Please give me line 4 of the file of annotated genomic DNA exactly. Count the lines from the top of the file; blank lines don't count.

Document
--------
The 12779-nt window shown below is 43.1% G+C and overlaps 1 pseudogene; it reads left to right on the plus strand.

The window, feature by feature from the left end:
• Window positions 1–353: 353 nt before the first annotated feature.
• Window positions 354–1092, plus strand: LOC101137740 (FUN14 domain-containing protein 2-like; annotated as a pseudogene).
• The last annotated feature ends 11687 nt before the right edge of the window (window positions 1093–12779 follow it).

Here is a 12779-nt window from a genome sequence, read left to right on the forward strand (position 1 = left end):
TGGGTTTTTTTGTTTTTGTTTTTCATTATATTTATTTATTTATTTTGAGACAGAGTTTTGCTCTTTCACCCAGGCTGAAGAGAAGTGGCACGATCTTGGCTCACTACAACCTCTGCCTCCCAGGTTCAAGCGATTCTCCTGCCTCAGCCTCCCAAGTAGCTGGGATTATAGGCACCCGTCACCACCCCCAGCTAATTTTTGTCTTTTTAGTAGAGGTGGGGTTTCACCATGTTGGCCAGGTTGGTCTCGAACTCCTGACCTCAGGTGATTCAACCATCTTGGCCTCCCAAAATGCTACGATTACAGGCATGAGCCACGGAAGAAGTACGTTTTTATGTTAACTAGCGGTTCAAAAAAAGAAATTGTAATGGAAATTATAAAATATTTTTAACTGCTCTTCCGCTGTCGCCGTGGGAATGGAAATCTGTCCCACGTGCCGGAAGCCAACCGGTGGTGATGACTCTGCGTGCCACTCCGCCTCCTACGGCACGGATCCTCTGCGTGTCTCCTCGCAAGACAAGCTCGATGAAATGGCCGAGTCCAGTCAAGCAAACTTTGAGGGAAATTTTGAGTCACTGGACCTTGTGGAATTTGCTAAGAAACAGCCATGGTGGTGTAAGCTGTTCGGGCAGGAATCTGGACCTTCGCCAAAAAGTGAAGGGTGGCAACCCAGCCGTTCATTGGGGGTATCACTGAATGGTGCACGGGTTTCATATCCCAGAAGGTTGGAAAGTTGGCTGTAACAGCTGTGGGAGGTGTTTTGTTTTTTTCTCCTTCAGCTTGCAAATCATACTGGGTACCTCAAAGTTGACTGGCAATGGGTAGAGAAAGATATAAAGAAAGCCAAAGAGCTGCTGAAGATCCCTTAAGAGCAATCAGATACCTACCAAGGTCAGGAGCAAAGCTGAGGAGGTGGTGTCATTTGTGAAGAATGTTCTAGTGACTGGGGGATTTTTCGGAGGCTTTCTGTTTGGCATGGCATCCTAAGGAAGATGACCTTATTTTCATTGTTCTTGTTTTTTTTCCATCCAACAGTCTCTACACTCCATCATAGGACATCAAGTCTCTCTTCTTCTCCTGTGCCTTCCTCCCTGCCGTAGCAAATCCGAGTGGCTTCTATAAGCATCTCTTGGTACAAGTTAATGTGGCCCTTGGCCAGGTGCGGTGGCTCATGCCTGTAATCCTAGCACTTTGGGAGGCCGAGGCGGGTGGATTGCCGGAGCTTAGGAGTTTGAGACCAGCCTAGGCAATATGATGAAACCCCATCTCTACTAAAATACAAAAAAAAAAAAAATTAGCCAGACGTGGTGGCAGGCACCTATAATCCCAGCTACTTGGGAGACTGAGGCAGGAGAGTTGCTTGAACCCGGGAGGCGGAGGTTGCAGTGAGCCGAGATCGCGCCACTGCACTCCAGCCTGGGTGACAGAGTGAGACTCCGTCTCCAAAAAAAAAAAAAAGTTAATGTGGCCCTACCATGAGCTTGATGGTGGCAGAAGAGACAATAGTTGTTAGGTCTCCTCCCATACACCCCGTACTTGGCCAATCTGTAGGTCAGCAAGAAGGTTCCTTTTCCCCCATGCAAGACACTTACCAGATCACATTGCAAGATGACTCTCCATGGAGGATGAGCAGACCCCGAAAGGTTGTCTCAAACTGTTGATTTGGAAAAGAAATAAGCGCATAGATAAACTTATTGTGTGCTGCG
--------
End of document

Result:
• Window positions 354–1092, plus strand: LOC101137740 (FUN14 domain-containing protein 2-like; annotated as a pseudogene).